What was positive in theory back in 1986 became a dark reality for health insurance policyholders. When the U.S. government first enacted the Consolidated Omnibus Budget Reconciliation Act (COBRA) legislation to help provide the unemployed with access for up to 18 months of continued medical insurance coverage, the premiums passed along to the unemployed were not discounted; in reality, they carried a 2% additional administrative fee. There were fewer unemployed then; compared to today’s unemployment rate of 9.7%, the average unemployment rate in 1986 was a paltry 7.0%, reports the U.S. Department of Labor’s Bureau of Labor Statistics.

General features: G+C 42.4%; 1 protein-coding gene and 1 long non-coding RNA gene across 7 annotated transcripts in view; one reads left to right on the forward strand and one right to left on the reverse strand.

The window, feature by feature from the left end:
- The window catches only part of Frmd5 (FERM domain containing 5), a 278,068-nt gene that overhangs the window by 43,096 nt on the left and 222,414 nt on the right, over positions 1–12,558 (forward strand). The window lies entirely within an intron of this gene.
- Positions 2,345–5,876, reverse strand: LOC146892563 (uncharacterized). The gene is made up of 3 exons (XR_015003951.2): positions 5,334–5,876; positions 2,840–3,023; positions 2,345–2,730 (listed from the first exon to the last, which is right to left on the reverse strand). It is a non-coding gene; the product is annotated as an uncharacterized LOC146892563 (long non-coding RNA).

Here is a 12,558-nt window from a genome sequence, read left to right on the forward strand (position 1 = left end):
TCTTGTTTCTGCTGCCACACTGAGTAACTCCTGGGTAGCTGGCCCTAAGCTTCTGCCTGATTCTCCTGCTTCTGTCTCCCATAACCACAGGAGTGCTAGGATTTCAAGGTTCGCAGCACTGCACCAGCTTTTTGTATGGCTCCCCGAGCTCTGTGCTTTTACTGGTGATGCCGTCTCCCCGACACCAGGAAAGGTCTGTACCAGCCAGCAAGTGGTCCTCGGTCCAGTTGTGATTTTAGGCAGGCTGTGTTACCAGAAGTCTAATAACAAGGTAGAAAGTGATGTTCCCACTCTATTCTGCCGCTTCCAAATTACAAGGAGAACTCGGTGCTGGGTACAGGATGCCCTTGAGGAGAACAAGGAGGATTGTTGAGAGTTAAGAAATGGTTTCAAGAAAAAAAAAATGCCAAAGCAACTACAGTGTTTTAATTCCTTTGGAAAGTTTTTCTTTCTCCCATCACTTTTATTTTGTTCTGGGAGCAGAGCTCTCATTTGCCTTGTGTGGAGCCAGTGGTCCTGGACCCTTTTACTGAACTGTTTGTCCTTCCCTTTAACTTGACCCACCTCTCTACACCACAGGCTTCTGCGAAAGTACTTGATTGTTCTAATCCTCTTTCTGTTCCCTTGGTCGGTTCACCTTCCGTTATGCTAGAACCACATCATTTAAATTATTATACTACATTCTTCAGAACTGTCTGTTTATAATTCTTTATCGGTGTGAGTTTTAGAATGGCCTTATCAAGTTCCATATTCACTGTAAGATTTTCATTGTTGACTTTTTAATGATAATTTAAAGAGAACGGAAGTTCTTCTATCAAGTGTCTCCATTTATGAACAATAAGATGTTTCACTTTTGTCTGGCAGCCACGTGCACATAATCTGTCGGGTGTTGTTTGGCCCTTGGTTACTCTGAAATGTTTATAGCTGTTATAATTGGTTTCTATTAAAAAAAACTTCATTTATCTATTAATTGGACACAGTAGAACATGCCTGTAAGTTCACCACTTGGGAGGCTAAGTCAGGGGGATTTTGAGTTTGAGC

In 2009, the Obama administration, by way of the economic stimulus plan, devoted $24.7 billion in COBRA subsidies to allow American workers who lost their jobs between September 1, 2008 and December 31, 2009 to receive a 65% subsidy on their state-rated COBRA plans—thereby enabling them to continue health insurance coverage for up to nine additional months.

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